Will I really see photos better enough to warrant the cost?
Honestly: Probably not. Taking better photos has a lot more to do with the knowledge, experience, and creative eye of the photographer than it has to do with the minor differences between reasonably comparable lenses or camera bodies.
Unless you can articulate what it is about your two current lenses that limit your ability to create the photos you wish to create the slightly better optical quality and slightly faster maximum apertures likely won't make any real improvements in your photos. In fact, unless you are aware of the limitations and how to deal with them when using wider apertures you could actually wind up with pictures that are not even as good as you might get with your two current lenses.
The primary advantages of the three "L" lenses you are considering are in the areas of durability and resistance to adverse environmental conditions. Those attributes are critical to working pros who put their gear through the wringer every working day. Yes, they are a little better optically than your current lenses. Their "sweet spots" are larger in terms of the focal lengths and apertures at which they perform at a slightly higher level. But they are much closer to your current lenses in terms of optical performance than they are to the true premium lenses in each category such as the EF 11-24mm f/4 L, EF 24-70mm f/2.8 L II, or the EF 70-200mm f/2.8 L IS II. Even those lenses only make a noticeable difference when used at or nearly at wide open apertures. At f/5.6 or f/8 there's very little real world difference in optical quality.
If you really want to increase the your ability to get shots on your vacation that you can't get with your current lenses, you might consider an ultra-wide angle lens such as the EF-S 10-22mm f/3.5-4.5. But that would only be good if you are interested in capturing wider vistas than you can with your current 15-85.
All those years I wished I had quality L glass... Because, as someone said, a lot is in the eye. I feel I have that. I shoot only in manual mode, and look for those color popping... Sharp scenes I suspect comes with "good glass".
There's nothing "magical" about L glass. For instance, the EF-S 17-55mm f/2.8 IS is better optically from about 24mm and up on a crop sensor than the EF 16-35mm f/2.8 II. It's also nearly the optical equal of the original EF 24-70mm f/2.8 L when the "L" is on a FF body and the 17-55 is on one of the more recent crop bodies. The newer 24-70 is a lot better optically from 24mm all the way to 70mm at every aperture, even the wider apertures, because the newer high resolution cameras revealed the flaws of the older 24-70.
At the f/5.6-f/8-f/11 apertures used for most landscape shooting pretty much every current lens from Canon, Nikon, Sony, Pentax, etc. are very good across the frame assuming they are in proper alignment and designed to have a flat field. There are some very expensive lenses designed for certain uses that leave field curvature uncorrected. That's one of the things that makes the EF 85mm f/1.2 L a portrait lens with such a unique look. Such a lens, even though costing thousands of dollars, is not a suitable lens for most landscape work.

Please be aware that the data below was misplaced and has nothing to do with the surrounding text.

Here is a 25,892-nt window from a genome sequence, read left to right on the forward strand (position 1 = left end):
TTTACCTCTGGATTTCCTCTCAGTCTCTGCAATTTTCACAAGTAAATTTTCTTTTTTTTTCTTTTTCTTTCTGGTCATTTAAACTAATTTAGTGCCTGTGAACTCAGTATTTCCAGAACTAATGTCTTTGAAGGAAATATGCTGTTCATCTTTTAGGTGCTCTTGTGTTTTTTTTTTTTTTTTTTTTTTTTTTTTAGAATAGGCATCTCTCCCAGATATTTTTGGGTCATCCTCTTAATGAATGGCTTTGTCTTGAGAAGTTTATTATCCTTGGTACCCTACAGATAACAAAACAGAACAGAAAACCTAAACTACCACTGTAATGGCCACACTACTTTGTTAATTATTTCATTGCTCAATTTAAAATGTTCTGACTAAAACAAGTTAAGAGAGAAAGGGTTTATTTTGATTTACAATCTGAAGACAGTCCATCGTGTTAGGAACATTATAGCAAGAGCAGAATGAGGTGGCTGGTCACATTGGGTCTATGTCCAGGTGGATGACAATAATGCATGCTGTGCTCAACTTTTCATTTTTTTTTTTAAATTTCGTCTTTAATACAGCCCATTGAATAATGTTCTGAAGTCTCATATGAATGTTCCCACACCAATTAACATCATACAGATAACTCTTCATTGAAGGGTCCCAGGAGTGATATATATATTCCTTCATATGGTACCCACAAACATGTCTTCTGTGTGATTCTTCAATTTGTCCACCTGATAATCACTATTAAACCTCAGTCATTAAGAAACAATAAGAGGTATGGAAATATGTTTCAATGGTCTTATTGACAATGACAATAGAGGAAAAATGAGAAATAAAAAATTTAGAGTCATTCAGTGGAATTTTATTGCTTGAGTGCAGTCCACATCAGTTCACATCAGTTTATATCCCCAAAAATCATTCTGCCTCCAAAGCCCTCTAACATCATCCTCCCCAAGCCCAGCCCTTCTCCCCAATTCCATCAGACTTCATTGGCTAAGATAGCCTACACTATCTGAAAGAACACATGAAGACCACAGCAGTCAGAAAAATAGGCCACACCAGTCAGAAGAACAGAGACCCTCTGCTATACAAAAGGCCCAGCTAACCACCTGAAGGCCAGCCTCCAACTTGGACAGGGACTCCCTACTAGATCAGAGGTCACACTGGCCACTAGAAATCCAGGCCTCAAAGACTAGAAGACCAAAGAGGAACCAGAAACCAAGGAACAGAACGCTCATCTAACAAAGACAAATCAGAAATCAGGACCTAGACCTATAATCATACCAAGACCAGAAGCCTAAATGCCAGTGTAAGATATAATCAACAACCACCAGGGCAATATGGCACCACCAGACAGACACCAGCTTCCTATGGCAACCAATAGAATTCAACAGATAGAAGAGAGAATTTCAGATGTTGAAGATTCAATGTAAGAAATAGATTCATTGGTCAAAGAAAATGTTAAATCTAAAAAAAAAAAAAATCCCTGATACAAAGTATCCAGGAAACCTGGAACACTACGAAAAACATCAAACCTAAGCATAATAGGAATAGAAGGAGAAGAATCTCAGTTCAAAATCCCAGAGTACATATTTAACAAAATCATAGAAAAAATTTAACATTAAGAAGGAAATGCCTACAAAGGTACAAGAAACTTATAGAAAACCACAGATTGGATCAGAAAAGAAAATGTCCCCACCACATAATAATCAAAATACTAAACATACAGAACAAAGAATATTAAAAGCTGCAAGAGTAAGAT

I suspect those color popping sharp scenes have more to do with catching the right quality light at the right angle with a camera mounted on a rock solid tripod. I've known many a landscape photographer to go to the same spot day after day after day until they finally get just the light they want. One day it may be too cloudy. The next day there might be too much, or maybe not enough, moisture or dust in the air. The next day it might be raining. Just because you are standing in the same spot from which an iconic photograph was taken doesn't mean you'll always have the same light, even if you have the same angle of the sun. There's nothing like the light coming from a low angle sun late in the afternoon after a thunderstorm has just passed overhead and the sky is clearing in the west. The light is so saturated and golden you can practically feel its warmth as it bathes everything it falls on in technicolor and makes the world look like a Kodachrome slide. Yet the same spot at the same time of day the day before or the day after may look flat and lifeless under dreary skies.
In the digital age we can "fix" the light in post a lot easier and with a wider latitude than we could in the color darkroom, but we still can't move the sun from one spot in the sky to another.
Here's my suggestion: For the next couple of weeks go out the same time every day with your camera, tripod, and cable release to the most scenic spot in your area. Go when the sun is most favorable for your selected location, probably early morning or late afternoon. Take the best shot you can using the tripod and cable release. If the shutter time is under 1/200 second use mirror lockup as well. On even numbered days use your 15-85 at somewhere between 55-85mm. On odd numbered days use the 55-250 at somewhere between 55-85mm. If you have a 50mm f/1.8 or other prime lens, throw it in the mix as well. At the end of the two weeks edit the best capture of each day and compare the 14 photographs. Let us know what you think of the 14 photos and how each compares to the others.
There's an old saying that's been around a long time: Gear doesn't matter.
That's really only half the story.
The full truth is: Gear doesn't matter - until it does.
When the limits of your gear truly begin to matter to you and where you are in your growth as a photographer you'll know it.
P.S.- The reason the 16-35mm f/4 gets better reviews is because unless you really, really, really need the f/2.8 aperture to shoot moving subjects in low light the f/4 lens is just as good or even better at all apertures above f/4. And it's cheaper to boot.